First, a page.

Rare bellbird pair in Tamahere


A pair of bellbirds or korimako in a Tamahere garden are raising hopes that the native birds’ numbers are rising in the Waikato after a decades-long absence.

A male bellbird or korimako in a Tamahere garden (Photo: Dynes Fulton)

Sanctuary Lane resident Dynes Fulton, the Waikato district deputy mayor, first observed the pair – a male and a female – about a month ago and the once rare sighting has now become a daily occurrence.

Male korimako are more often seen on their own so the presence of the female has raised the exciting prospect that the pair might mate in breeding season later in the year.

The pair are appearing daily at a feeding station in the Fultons’ garden, which borders a large gully system. A few years ago, Fulton was delighted to show the same feeder attracting a gaggle of tui.

Not far away, on the same Mangaone stream gully system, Tamahere resident Alison Ewing has also reported a pair of korimako at her place. It’s not known whether they are the same pair as those visiting the Fulton’s or whether Tamahere is host to at least two pairs.

Ewing told the Hamilton Halo project that the pair had appeared after a single bird had been sighted over the preceding year.

A female bellbird was also spotted in nearby Hillcrest in February to the delight of bird lover and Landcare Research technician Neil Fitzgerald.

It was a significant sighting because bellbirds generally stick close to the site they were bred in, Fitzgerald said, and the males generally move further and faster.

“[Seeing the female in Hillcrest] suggests the numbers are increasing.”

Waikato Regional Council senior biodiversity officer Andrea Julian said Fitzgerald’s sighting, which came at the tail-end of summer, was exciting because it indicated the female could have been nesting in the city.

The female bellbird or korimako at the feeding station [Photo: Dynes Fulton]
Bellbirds are shy little beauties and are only found in New Zealand. They’re about 20 centimetres long. Females are dull olive-brown, with a slight blue sheen on the head and a pale yellow cheek stripe. Males are olive green, with a purplish head and black outer wing and tail feathers.

In 2010 a multi-agency programme led by Landcare Research and Waikato University, released bellbirds from Auckland’s Tiritiri Matangi and Tawharanui bird sanctuaries into the Hamilton Gardens, with the aim of re-establishing the birds in the city. But unfortunately none stayed and no bellbirds were seen for several years after their departure.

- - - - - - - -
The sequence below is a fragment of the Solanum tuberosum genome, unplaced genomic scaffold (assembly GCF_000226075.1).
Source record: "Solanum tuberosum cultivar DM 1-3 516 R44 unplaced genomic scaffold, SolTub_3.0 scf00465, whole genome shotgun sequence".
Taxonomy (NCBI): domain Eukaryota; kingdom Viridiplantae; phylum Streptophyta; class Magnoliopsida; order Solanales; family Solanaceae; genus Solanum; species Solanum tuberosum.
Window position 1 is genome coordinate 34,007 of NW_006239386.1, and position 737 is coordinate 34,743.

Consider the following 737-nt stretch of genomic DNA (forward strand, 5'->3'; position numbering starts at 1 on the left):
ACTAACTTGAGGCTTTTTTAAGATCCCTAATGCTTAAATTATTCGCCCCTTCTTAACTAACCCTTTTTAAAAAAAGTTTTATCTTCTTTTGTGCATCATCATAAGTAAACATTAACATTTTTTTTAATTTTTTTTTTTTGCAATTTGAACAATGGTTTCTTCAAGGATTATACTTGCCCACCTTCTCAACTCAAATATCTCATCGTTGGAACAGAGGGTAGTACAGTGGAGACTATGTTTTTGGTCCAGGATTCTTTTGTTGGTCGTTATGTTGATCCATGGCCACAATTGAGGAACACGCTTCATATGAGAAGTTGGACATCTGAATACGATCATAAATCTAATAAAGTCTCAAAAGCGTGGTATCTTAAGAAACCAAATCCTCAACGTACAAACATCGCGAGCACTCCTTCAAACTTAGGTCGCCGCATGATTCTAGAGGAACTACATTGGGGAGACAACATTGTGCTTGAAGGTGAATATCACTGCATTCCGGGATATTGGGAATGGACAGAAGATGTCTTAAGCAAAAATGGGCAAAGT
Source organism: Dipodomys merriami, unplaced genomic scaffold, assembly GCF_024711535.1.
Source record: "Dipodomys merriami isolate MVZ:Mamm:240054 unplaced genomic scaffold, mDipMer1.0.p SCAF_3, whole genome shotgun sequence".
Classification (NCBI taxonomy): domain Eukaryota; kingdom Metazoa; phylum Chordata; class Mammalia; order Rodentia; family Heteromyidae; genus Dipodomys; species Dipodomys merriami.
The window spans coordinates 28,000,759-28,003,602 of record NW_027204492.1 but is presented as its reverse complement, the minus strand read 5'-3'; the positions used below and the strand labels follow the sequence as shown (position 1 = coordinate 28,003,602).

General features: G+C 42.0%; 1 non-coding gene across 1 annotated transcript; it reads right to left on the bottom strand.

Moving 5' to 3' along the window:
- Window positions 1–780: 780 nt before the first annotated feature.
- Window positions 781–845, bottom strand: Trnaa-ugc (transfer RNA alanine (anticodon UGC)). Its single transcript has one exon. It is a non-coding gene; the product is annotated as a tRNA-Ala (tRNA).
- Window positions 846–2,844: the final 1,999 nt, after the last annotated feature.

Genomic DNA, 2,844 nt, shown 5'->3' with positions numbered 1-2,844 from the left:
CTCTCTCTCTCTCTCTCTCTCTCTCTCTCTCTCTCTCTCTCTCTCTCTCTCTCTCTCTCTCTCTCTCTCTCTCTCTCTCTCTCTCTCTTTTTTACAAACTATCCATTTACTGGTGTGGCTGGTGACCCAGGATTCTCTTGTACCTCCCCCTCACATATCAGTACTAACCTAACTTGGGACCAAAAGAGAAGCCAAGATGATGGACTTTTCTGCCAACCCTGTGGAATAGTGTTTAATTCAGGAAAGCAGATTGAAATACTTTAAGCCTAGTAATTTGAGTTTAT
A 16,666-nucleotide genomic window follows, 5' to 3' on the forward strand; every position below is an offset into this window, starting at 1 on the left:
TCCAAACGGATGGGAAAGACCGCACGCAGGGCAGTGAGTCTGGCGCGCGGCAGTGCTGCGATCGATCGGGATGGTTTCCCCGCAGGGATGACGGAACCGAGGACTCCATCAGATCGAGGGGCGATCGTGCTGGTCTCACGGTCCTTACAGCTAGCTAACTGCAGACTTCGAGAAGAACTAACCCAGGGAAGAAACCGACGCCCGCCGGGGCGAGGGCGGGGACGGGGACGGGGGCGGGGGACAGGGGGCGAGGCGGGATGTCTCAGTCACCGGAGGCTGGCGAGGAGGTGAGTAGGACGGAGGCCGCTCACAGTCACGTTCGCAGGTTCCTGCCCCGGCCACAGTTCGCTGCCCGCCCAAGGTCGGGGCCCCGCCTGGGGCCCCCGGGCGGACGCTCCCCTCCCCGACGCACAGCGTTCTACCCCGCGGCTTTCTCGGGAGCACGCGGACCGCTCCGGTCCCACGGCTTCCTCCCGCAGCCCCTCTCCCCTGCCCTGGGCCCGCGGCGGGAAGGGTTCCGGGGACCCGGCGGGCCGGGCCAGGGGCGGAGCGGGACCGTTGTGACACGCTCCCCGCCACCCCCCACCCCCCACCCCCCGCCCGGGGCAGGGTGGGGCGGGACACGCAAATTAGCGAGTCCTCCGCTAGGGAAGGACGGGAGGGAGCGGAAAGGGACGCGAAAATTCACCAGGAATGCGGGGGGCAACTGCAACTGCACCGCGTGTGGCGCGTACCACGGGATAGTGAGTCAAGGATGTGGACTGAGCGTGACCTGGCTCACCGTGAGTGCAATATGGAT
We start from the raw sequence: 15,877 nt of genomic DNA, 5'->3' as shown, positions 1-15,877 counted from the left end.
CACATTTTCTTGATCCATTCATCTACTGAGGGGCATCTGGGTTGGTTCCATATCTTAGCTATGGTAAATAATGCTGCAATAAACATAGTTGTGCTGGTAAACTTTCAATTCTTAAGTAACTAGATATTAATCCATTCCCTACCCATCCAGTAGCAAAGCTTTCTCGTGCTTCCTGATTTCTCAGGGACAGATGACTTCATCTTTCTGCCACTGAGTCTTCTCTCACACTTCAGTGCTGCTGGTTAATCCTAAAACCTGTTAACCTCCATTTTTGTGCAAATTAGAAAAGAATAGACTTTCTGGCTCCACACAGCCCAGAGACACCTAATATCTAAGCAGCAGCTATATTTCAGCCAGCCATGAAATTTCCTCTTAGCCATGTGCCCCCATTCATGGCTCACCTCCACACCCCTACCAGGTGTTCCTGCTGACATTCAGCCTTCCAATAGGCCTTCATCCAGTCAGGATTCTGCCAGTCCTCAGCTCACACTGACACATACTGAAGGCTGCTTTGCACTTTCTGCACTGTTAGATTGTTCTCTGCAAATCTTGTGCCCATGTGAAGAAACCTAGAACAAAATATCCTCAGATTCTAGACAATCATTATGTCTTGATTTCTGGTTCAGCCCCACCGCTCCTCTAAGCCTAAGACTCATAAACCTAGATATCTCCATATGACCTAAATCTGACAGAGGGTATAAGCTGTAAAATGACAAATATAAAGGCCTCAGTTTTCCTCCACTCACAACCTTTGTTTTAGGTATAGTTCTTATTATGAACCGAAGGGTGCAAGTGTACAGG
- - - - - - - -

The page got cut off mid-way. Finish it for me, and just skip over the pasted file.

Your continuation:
“However, since then occasional unbanded birds have been seen, about one or two a year, almost certainly as a result of predator control in native forest areas around the region,” said Fitzgerald.

“It appears the sightings in more recent years are part of a natural dispersal of bellbirds back into the city. So we’re very keen for the public to help us track what’s happening with this species in Hamilton.”

To make a report of a native bird sighting go to the Waikato Regional Council’s Hamilton Halo page.

When Europeans arrived in New Zealand, bellbirds were common throughout the North and South Islands. Their numbers declined sharply during the 1860s in the North Island and 1880s in the South Island, about the time that ship rats and stoats arrived.

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2 thoughts on “Rare bellbird pair in Tamahere

  • May 31, 2017 at 8:53 am

    Really good news. Neil Fitzgerald says on BirdingNZ.net that fledglings were seen in that general area last summer as well.

    • June 1, 2017 at 12:35 pm

      That’s great to hear David. The Bellbirds are here everyday most of the day. Seem to fly off when the Tuis come in then return . Lovely to see the increase in bird life. In 15 minutes the other day we counted 21 Tui landings on the feed station. Obviously they were repeated visited but not unusual to see 6 or 7 at once. Such a privileges to see them thriving.


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